If I felt like it, I could share my poems with someone else as a way to connect with support and encouragement, but they are really something that I will do just for myself.

Once I am comfortable making list poems about a typical day, I will add it to my Personal Coping Kete as a strategy for distracting myself from the moment and creatively expressing myself in times of stress and distress.

Example list poem. 


The aluminium sky
the neighbour’s stray cat
my own reflection in the window
outside the path littered with petals
the wind-blown tree.

I have typed so many messages
dressed myself to match
bought new socks and worn them
cooked hot food and eaten it
peeled an orange and given you half.
My small victories. 

I was caring about everything
sadness for all the news
I thought I saw you flinch when I said that
worrying over the day’s mathematics
joy in the act of nurturing something.

 – M. Barr

No. 111: Make Someone a Card

This week, to attain, maintain, or regain my sense of wellbeing…

…I will practice turning my attention to something positive by taking time in my week to make a card for someone I am grateful to for something and deliver or post it to them. I will schedule a time later in the week to make the card, so I have plenty of time to get organised. For the next little while, I will think over the people and things that I am grateful for until I think of a person I want to acknowledge and make a card for. It could be for something big, something small, something recent, or something from a long time ago.  It doesn’t really matter, but if this kind of thing makes me nervous, I could pick something small, like a recent favour from a friend. Once I have thought of someone, I will start getting ready to get creative.

I will want to find some card or paper to make it out of and design my own image for the front – I could draw something or cut pictures out of magazines or print something off a computer – but I won’t buy the card, this week’s strategy is also about using my creativity.  Finally, I will write a short thank-you message on the inside, letting them know I appreciate what they have added to my life.  I might need to spend a little while drafting what I want to say on some scrap paper. No matter what is happening in my day this week, I will find time each day to think about or work on making my card to someone I am thankful for. It is much harder to do these things when we feel low, so I might do it in little bursts, bringing my attention mindfully back to the card and where I am up to with it, whenever I am able.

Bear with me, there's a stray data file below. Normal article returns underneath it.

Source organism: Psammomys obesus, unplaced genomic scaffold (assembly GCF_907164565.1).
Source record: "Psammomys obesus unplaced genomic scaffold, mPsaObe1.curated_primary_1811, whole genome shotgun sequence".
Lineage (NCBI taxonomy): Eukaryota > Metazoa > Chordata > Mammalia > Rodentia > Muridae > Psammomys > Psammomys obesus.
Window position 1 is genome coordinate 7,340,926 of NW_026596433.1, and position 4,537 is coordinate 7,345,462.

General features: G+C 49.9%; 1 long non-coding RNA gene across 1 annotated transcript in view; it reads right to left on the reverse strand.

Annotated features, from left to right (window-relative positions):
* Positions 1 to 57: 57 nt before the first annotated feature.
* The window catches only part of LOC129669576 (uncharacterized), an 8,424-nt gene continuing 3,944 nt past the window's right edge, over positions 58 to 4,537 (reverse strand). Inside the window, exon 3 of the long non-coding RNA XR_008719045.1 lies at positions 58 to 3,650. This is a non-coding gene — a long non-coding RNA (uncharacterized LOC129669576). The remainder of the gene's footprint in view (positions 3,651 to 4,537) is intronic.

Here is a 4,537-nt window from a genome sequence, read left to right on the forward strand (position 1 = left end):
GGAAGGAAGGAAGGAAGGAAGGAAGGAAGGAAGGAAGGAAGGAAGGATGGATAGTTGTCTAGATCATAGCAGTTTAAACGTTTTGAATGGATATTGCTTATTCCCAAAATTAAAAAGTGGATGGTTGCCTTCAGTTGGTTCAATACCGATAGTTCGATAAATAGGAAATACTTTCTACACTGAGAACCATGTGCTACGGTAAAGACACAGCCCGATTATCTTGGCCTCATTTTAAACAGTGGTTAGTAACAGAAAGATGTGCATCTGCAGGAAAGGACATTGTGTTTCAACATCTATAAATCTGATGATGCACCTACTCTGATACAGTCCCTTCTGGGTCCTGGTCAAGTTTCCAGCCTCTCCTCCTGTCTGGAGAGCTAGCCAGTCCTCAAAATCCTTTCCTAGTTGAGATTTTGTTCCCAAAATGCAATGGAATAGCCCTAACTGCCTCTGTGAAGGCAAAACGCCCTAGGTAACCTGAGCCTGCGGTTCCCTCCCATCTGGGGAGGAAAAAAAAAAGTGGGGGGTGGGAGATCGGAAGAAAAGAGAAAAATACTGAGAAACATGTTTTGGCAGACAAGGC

This week, I am practicing the art of emphasising the good stuff. It’s not a skill that comes naturally to all of us, and modern life isn’t set up to help us remember to notice and highlight the things we are grateful for.

Making a thank-you card means I will practice turning my attention towards positive memories as well as get a chance to practice letting myself be creative. By sending the card, I am learning another way of sending positive vibes out into the lives of others. These are all things I could feel good about.

Once I have gotten comfortable being aware of the things I am grateful for and making a card for someone at any old time, I will add it to my Personal Coping Kete as a way of balancing my attention when life seems to be throwing all the hard stuff my way. When I notice I am finding things distressing on a regular basis, I will spend some time thinking of things I am grateful for, making a card to acknowledge one, and sending it to the person. Each time I notice myself getting pessimistic, I will bring my thoughts back to my card and the meaning behind it to help balance my thoughts and remember that it isn’t all bad, all the time.